STFU Parents: Facebook Parents Who Are Raising Future Hunters (And Possible Sociopaths)
Out of more than 1700 posts on the STFU, Parents blog, only two have been taken down due to emotionally charged responses from readers:Â Antifreeze SaladÂ andÂ Kittengate. The former post was about a woman who wanted to feed her neighbor’s dog a salad with “antifreeze salad dressing” so it would die an excruciating death and her baby’s naps would finally go uninterrupted, and the latter was about a woman who laughed off her one-year-old accidentally killing a kitten by strangling it with “love,” as children are wont to do with baby animals when left unsupervised. Ever since the removal of those posts back in 2010, I’ve stopped posting about people who want to or have caused injury to domestic pets, because the submissions are upsetting, cruel, and riot-inducing in the comments section.
But what about animals thatÂ don’tÂ fall into the domestic pets category? Like, say, squirrels or birds that were killedÂ byÂ domestic pets? People never seem to have as strong a reaction to those types of dead animals, even if the submissions I receive show kidsÂ playing with themÂ like they’re toys. Remember back in 2011 when this video of a little girl playing with a dead squirrel went viral? The parents — who were a combination of amused and astonished by their daughter’s affection for the “sweet baby” dead squirrel she was flinging around like a ferret — even brought their dog into the frame to show both the “killer and the killed,” the way one might take a proud photo after catching a large fish. Somehow, because squirrels aren’t valued as lovable pets, that video came off as horrifying but funny. But if the little girl had been holding a dead cat or small dog in the same manner, it probably would have just been viewed as horrifying.
With all of that in mind, today I’d like to talk about the dead animal submissions that some people won’t have a problem with whatsoever. Here in America, we have a lot of land, much of which hasn’t been transformed into cities, and where many people live, squirrel might be for dinner. You might let your kids play with dead animals for fun. Perhaps you and your relatives all go hunting together, babies in tow. Maybe you even give each other guns for Christmas, so you can all shoot wild animals and swig watery beer together in a communal fashion. And I get that. I do. I’m originally from the South, where hunting is a typical “sport” (I use the term “sport” loosely because unless I’m playing Oregon Trail, I don’t see the fun in pitting intelligent humans with weapons against defenseless animals in their natural habitats), and I understand that for lots of people, the act of hunting is not purely sadistic or without sustentative benefit. Plenty of people eat the deer they kill. Sure they do. But before they dig in with a fork and knife, they give themselves props. They gloat. They take pictures and hold onto antlers and smile great big smiles, because look at what they did! They exerted their human dominance over stupid fucking animals, hahahaha, now THAT isÂ a KodakÂ an iPhone moment! And increasingly, they encourage their kids to take part and continue the legacy of their family’s hunting traditions, because if there’s anything more Instagram-worthy than a grown adult standing next to a murdered animal, it’s a small child standing next to a bloodied deer head. Amirite or amirite??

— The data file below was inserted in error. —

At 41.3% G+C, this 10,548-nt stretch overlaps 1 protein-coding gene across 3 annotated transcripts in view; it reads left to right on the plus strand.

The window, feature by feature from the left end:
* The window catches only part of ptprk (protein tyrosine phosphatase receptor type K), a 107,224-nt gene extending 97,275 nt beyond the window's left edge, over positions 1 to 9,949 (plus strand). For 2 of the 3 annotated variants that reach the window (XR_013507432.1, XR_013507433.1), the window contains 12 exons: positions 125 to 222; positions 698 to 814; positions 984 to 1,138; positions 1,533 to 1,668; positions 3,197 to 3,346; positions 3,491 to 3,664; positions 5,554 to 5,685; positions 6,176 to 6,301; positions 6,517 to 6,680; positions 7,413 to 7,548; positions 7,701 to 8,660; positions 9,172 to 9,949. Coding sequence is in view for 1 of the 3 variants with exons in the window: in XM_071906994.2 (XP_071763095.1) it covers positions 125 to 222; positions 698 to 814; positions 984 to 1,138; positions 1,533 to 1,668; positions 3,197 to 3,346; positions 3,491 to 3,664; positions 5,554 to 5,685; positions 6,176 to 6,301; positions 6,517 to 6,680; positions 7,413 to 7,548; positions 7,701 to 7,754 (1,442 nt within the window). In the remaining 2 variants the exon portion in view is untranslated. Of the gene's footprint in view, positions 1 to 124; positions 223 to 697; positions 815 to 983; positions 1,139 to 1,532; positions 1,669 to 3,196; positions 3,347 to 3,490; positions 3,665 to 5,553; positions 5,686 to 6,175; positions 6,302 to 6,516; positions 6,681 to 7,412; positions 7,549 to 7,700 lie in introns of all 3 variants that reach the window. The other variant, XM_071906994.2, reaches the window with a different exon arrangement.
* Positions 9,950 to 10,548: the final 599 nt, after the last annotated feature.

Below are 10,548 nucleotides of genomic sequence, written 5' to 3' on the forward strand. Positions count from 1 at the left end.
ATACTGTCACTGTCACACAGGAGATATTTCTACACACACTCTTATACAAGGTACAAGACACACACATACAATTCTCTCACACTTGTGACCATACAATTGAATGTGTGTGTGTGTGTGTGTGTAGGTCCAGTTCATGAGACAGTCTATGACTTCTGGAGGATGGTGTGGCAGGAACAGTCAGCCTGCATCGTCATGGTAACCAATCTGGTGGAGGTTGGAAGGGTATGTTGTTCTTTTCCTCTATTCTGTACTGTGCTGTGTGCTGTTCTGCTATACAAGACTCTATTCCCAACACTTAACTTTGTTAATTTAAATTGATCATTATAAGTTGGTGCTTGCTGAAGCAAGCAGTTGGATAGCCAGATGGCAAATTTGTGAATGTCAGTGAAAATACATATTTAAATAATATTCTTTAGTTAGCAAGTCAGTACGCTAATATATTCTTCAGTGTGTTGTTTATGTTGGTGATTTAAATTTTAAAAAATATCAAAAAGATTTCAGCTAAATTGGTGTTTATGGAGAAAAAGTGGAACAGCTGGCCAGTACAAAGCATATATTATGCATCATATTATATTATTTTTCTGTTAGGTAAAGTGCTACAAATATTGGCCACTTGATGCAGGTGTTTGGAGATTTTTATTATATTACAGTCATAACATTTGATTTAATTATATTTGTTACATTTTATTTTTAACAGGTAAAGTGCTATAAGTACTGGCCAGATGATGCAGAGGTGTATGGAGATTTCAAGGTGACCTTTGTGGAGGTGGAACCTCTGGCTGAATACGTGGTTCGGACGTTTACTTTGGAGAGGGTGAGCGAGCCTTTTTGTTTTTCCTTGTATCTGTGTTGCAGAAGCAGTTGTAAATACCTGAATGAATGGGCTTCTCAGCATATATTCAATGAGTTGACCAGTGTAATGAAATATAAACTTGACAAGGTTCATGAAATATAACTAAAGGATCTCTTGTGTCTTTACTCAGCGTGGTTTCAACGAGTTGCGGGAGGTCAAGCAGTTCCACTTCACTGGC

For some people, the inclement slaughter of animals is a part of daily life. And watching their children play with possibly diseased, dead animals is an extension of that way of life. But my question is: Why does this shit need to get posted on social media? Do people really want to see pictures of kids playing with dead animals or decked out in camouflage next to their first “kill”? Perhaps some people do (the friends, relatives, and locals who share in the glee of participating in those activities), but I’d like to think that overall, most people don’t. It’s probably just a provincial thing, and your level of acceptance depends on where you live and how you were raised, but at the end of the day, we’re still talking about dead animals here. Whether you eat meat or notÂ (and I do), it’s never seemed right to me to brag about the killing of animals, even if it’s part of an instinctual celebration of “the circle of life.” Maybe I’m alone on this, but I *hope* we can all agree that posting about bloody deer heads and playing with dead animals as temporary pets isn’t really how social media should be used. Feel free to let me know your thoughts in the comments — and please BE WARNED that today’s column includes some very graphic photos that may be upsetting to some readers. (Or not.)